Upwelling of northern deep waters in the Southern Ocean is fundamentally important for the closure of the global meridional overturning circulation and delivers carbon and nutrient‐rich deep waters to the sea surface. We quantify water mass transformation along upwelling pathways originating in the Atlantic, Indian, and Pacific and ending at the surface of the Southern Ocean using Lagrangian trajectories in an eddy‐permitting ocean state estimate. Recent related work shows that upwelling in the interior below about 400 m depth is localized at hot spots associated with major topographic features in the path of the Antarctic Circumpolar Current, while upwelling through the surface layer is more broadly distributed. In the ocean interior upwelling is largely isopycnal; Atlantic and to a lesser extent Indian Deep Waters cool and freshen while Pacific deep waters are more stable, leading to a homogenization of water mass properties. As upwelling water approaches the mixed layer, there is net strong transformation toward lighter densities due to mixing of freshwater, but there is a divergence in the density distribution as Upper Circumpolar Deep Water tends become lighter and dense Lower Circumpolar Deep Water tends to become denser. The spatial distribution of transformation shows more rapid transformation at eddy hot spots associated with major topography where density gradients are enhanced; however, the majority of cumulative density change along trajectories is achieved by background mixing. We compare the Lagrangian analysis to diagnosed Eulerian water mass transformation to attribute the mechanisms leading to the observed transformation.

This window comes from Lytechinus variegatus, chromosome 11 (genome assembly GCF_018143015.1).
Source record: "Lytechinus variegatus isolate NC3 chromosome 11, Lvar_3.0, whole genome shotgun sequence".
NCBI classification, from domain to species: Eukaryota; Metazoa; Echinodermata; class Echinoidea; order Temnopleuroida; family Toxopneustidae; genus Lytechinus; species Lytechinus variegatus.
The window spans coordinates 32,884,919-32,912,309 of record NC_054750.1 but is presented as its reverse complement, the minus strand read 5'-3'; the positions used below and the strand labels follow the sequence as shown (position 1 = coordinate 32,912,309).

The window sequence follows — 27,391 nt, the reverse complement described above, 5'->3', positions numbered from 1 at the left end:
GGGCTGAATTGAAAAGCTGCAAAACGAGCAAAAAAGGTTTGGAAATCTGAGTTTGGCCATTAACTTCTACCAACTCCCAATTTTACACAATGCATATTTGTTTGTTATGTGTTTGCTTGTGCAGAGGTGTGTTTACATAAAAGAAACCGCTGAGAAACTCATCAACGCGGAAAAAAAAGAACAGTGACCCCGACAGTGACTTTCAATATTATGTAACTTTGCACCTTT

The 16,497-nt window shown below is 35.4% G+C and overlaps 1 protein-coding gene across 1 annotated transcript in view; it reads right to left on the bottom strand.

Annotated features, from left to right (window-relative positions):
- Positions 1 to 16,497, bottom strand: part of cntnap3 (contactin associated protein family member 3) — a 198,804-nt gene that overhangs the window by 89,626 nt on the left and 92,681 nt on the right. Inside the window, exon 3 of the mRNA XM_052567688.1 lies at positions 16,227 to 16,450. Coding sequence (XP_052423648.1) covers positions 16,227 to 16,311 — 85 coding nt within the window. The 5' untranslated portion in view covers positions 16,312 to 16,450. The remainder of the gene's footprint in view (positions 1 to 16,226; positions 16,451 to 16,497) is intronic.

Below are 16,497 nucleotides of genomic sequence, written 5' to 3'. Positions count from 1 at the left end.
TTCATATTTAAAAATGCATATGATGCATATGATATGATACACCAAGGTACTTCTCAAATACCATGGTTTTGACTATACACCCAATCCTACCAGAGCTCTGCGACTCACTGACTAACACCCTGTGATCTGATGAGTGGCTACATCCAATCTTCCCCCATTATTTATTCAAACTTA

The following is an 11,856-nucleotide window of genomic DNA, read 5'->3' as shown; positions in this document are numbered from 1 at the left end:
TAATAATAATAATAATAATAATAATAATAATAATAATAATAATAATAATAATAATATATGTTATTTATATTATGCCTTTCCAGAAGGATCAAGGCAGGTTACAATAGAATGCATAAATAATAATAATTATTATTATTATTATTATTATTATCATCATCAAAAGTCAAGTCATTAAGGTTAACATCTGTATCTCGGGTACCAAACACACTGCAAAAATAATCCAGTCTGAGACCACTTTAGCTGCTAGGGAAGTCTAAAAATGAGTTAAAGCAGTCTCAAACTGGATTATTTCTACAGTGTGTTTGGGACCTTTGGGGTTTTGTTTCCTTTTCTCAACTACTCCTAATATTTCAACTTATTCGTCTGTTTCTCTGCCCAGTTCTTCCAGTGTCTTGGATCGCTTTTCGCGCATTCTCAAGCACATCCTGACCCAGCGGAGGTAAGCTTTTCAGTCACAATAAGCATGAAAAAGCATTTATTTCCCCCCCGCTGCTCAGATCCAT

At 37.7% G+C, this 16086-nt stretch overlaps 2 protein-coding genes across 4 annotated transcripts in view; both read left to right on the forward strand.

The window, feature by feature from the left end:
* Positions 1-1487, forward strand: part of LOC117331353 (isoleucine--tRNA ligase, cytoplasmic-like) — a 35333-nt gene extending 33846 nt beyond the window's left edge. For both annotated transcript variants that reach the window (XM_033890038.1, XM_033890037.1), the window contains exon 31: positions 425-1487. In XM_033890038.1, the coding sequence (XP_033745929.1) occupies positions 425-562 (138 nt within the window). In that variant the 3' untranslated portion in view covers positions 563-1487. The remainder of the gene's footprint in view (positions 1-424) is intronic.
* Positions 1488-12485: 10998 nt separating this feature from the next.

Talley, LD, Joyce TM, de Szoeke RA.  1991.  Transpacific Sections at 47-Degrees-N and 152-Degrees-W - Distribution of Properties. Deep-Sea Research Part a-Oceanographic Research Papers. 38:S63-S82.   10.1016/S0198-0149(12)80005-7   AbstractWebsite